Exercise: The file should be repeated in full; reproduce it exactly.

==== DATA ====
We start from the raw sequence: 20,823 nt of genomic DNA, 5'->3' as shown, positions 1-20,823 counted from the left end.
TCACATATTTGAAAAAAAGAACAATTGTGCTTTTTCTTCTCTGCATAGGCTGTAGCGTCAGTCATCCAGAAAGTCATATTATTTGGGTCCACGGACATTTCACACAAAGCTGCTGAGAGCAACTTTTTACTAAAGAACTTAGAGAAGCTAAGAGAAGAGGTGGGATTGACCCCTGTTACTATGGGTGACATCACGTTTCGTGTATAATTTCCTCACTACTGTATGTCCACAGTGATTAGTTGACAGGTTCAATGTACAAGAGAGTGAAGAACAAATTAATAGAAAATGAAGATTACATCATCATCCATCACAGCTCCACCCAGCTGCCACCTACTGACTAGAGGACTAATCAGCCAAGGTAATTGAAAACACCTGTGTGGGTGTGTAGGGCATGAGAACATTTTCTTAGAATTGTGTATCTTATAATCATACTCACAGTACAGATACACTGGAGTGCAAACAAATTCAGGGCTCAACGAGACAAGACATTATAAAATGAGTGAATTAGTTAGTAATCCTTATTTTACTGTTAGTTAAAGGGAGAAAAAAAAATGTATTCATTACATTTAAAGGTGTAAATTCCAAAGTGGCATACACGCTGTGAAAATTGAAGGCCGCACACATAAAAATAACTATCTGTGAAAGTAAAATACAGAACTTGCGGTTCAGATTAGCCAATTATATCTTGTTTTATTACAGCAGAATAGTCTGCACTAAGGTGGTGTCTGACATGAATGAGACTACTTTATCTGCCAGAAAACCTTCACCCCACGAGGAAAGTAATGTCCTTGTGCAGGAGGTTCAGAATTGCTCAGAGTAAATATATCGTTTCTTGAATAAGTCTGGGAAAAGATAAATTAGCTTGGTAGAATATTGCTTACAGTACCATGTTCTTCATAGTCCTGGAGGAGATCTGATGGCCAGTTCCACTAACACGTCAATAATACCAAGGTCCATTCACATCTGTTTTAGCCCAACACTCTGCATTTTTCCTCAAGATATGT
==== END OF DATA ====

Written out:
We start from the raw sequence: 20,823 nt of genomic DNA, 5'->3' as shown, positions 1-20,823 counted from the left end.
TCACATATTTGAAAAAAAGAACAATTGTGCTTTTTCTTCTCTGCATAGGCTGTAGCGTCAGTCATCCAGAAAGTCATATTATTTGGGTCCACGGACATTTCACACAAAGCTGCTGAGAGCAACTTTTTACTAAAGAACTTAGAGAAGCTAAGAGAAGAGGTGGGATTGACCCCTGTTACTATGGGTGACATCACGTTTCGTGTATAATTTCCTCACTACTGTATGTCCACAGTGATTAGTTGACAGGTTCAATGTACAAGAGAGTGAAGAACAAATTAATAGAAAATGAAGATTACATCATCATCCATCACAGCTCCACCCAGCTGCCACCTACTGACTAGAGGACTAATCAGCCAAGGTAATTGAAAACACCTGTGTGGGTGTGTAGGGCATGAGAACATTTTCTTAGAATTGTGTATCTTATAATCATACTCACAGTACAGATACACTGGAGTGCAAACAAATTCAGGGCTCAACGAGACAAGACATTATAAAATGAGTGAATTAGTTAGTAATCCTTATTTTACTGTTAGTTAAAGGGAGAAAAAAAAATGTATTCATTACATTTAAAGGTGTAAATTCCAAAGTGGCATACACGCTGTGAAAATTGAAGGCCGCACACATAAAAATAACTATCTGTGAAAGTAAAATACAGAACTTGCGGTTCAGATTAGCCAATTATATCTTGTTTTATTACAGCAGAATAGTCTGCACTAAGGTGGTGTCTGACATGAATGAGACTACTTTATCTGCCAGAAAACCTTCACCCCACGAGGAAAGTAATGTCCTTGTGCAGGAGGTTCAGAATTGCTCAGAGTAAATATATCGTTTCTTGAATAAGTCTGGGAAAAGATAAATTAGCTTGGTAGAATATTGCTTACAGTACCATGTTCTTCATAGTCCTGGAGGAGATCTGATGGCCAGTTCCACTAACACGTCAATAATACCAAGGTCCATTCACATCTGTTTTAGCCCAACACTCTGCATTTTTCCTCAAGATATGT